1.  On Being Cool

Matthew: "Mummy, can I have a mohawk?"
Me: "No."
Matthew: "Mummy, there's this kid in my school with a mohawk and he's so cool. I want a mohawk, too. Can I?"
Me: "No."
Matthew: "You never let me do anything cool."
Me: "I know. I'm just cool like that."

2. On Being (Almost) Five

Matthew: I'm really gonna miss my guckies when I'm five, Mummy.
Me: Well, yes, you probably will. But you'll get used to it.
Matthew: Are you sure?
Me: I'm sure. Mummy sucked her thumb when she was a little girl and I was sad for a bit when I stopped*, but I got used to it.
Matthew: Guckies aren't the same as thumbs, Mummy.
Me: True, but the feeling you get from sucking on them is.
Matthew: Did your thumb taste like spray, Mummy?
Me: Huh?
Matthew: Did your thumb taste like cleaning spray?
Me: Why would it taste like cleaning spray?
Matthew: Because you clean so much.

* I was 11. There. I admit it. And it was HARD, damn it. *

3. On Being

Matthew: Mummy, why is the sky in space so black?
Me: Uh...well, it's because the black bits have no light.
Matthew: What about the stars?
Me: Well, the stars are SUPER bright because the black bit is so black. So they sort of...well, they help each other be better - the black gets blacker because of the white stars and the stars shine brighter because of the black.
Matthew: when I help Luke brush his teeth and he helps me find my shoes?
Me: Exactly.

4. On Life and Death

Matthew: Mummy, will Granny and Haha and Nanny and Papa still be alive when Luke and I are teenagers?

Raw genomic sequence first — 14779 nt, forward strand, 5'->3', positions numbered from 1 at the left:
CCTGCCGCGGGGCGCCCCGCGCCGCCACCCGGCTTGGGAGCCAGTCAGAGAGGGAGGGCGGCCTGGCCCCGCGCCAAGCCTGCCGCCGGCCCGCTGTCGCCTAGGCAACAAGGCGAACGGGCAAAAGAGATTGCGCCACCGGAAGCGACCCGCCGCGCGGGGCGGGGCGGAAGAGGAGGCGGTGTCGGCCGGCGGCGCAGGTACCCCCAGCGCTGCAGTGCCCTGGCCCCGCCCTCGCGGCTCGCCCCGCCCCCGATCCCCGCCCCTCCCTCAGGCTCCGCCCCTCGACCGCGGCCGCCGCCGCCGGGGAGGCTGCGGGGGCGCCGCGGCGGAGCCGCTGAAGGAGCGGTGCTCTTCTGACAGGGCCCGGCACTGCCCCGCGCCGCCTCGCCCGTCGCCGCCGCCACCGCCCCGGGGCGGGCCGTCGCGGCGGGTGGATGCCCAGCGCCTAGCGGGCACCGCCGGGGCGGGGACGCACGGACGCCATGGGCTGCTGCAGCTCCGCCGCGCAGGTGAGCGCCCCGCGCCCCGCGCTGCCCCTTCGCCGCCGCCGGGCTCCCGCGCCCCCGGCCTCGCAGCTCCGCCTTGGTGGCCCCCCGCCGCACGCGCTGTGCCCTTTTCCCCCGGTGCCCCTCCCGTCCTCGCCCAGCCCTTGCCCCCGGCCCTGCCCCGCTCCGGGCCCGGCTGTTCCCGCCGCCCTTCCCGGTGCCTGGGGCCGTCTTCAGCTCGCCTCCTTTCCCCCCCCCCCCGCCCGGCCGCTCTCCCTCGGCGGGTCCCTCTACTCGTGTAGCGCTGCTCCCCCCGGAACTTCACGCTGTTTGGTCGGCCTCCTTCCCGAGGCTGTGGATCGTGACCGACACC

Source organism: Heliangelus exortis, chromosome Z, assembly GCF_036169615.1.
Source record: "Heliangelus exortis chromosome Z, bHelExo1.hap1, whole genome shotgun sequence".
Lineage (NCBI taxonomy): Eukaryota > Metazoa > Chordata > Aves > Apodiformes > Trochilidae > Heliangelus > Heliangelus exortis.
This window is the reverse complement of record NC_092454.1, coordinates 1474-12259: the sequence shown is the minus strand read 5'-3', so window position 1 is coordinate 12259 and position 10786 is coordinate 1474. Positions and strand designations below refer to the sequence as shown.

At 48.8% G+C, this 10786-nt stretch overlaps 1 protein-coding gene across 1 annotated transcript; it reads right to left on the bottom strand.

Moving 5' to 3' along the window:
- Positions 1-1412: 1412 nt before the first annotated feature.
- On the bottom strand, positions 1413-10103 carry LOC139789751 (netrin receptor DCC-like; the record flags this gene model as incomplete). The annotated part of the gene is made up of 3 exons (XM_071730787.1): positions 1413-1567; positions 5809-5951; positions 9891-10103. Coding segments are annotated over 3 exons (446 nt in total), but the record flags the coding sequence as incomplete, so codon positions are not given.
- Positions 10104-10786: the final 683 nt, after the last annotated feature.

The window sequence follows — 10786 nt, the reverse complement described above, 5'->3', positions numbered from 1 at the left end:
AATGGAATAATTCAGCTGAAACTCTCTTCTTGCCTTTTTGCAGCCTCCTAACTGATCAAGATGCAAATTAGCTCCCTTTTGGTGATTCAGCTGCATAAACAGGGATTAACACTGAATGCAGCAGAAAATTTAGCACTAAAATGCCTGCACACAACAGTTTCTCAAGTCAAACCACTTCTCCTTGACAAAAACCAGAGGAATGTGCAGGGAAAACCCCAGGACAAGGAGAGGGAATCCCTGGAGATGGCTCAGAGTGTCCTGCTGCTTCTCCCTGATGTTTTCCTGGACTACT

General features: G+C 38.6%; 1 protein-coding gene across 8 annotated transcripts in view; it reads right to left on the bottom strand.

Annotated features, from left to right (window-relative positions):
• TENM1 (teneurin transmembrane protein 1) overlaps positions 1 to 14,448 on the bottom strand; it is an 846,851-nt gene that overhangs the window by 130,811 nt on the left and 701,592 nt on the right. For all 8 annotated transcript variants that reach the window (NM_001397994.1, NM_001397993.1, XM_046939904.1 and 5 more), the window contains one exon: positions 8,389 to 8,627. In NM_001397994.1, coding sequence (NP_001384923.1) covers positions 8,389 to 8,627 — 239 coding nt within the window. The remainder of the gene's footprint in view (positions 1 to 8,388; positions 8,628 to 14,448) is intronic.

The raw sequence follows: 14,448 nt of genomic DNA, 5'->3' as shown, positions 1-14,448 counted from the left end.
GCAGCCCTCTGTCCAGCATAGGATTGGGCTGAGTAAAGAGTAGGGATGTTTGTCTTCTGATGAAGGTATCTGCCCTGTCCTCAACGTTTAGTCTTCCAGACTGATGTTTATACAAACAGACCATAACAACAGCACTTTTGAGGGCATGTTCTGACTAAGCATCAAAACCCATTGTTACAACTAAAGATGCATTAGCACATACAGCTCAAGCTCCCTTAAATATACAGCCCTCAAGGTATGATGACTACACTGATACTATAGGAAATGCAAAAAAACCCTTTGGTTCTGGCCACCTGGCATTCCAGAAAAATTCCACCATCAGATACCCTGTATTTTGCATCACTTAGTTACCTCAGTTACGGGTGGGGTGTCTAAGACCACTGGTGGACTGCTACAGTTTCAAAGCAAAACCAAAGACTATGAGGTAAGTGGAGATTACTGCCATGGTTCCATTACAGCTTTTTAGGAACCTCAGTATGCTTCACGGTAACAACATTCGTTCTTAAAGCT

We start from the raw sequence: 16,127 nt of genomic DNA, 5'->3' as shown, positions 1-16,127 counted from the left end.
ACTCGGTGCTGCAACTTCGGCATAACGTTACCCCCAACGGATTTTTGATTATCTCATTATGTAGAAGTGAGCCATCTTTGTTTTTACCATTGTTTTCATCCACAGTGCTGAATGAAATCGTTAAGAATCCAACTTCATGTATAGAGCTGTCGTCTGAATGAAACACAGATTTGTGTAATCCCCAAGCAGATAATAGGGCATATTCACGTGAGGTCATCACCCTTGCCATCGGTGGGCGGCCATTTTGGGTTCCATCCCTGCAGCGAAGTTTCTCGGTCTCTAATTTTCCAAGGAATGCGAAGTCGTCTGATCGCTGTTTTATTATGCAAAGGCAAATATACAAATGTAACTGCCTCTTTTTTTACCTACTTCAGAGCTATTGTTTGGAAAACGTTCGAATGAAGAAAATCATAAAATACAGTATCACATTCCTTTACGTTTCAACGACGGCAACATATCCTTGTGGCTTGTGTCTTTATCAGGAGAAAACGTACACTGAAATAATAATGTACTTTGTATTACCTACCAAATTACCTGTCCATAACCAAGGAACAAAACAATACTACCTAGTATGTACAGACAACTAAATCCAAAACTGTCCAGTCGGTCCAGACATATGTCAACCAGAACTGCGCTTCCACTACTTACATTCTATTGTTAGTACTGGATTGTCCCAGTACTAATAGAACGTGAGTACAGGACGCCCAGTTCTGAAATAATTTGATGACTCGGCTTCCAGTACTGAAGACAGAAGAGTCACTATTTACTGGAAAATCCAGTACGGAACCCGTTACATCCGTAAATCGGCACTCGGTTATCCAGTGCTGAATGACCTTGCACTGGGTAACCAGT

Me: Well, I sure hope so, Matthew. I know they'd love it, too.
Matthew: It's not far away, right Mummy?
Me: Nope. Not far away now. What makes you ask?
Matthew: You said that Luke and I could buy a  truck when we're teenagers and I wanted to take Granny and Haha and Nanny and Papa for a ride in it.
Me: That's lovely Matthew, to be thinking of them so kindly.
Matthew: Yeah. I'm gonna get a Honda Truck. Or maybe a Dodge Ram, like Papa. I like the smell of it when it's going.

5. On Doing the Right Thing

Matthew: Mummy! That car just parked in the wrong spot!
Me: What do you mean, the wrong spot?
Matthew: He parked in the handercapp-ed spot, Mummy but he doesn't have a special sign in his window like you said he should. That's why we can't park there, you said. You said it's for people who have trouble walking from far away.
Me: I did and you're right, Matthew. That man doesn't have a handicapped sticker on his car. Let's wait and see if maybe his hip or leg are hurting him though. Maybe that's why he parked there, even though he doesn't usually have trouble walking from far away. Let's wait here and see, ok?
Matthew: Mummy! That man can walk. He's NAUGHTY, Mummy! Go tell him!
Me: You want me to tell him that he's naughty for parking there?
Matthew: YES!
Me: You wanna come with me?
Matthew: I'll come with you, Mummy.

Me to Man: Sir? Just having a little lesson in ethics here. My son has been taught that only people who have a special sign in their window can park in the handicapped spot and he noticed that you don't have one. We thought that maybe you'd parked here because your leg is hurting you? (This last in pleading tone, as in, "Please, plllleasssee say your back hurts or something. Anything!")
Man: My leg is fine. I'm in a hurry, that's all. Is that ok with you, little man?
Matthew: Shakes head, shifting behind my right leg. No.
Man: Oh, well, eh? (Hops in truck, drives away)
Matthew: He's a naughty man, right Mummy?
Me: Well, it was naughty of him to have parked here when he didn't really need it, that's for sure.
Matthew: Will God give him a time-out, Mummy?
Me: I don't know, Matthew. But I have a feeling that he won't be parking in a handicapped spot again without thinking of you.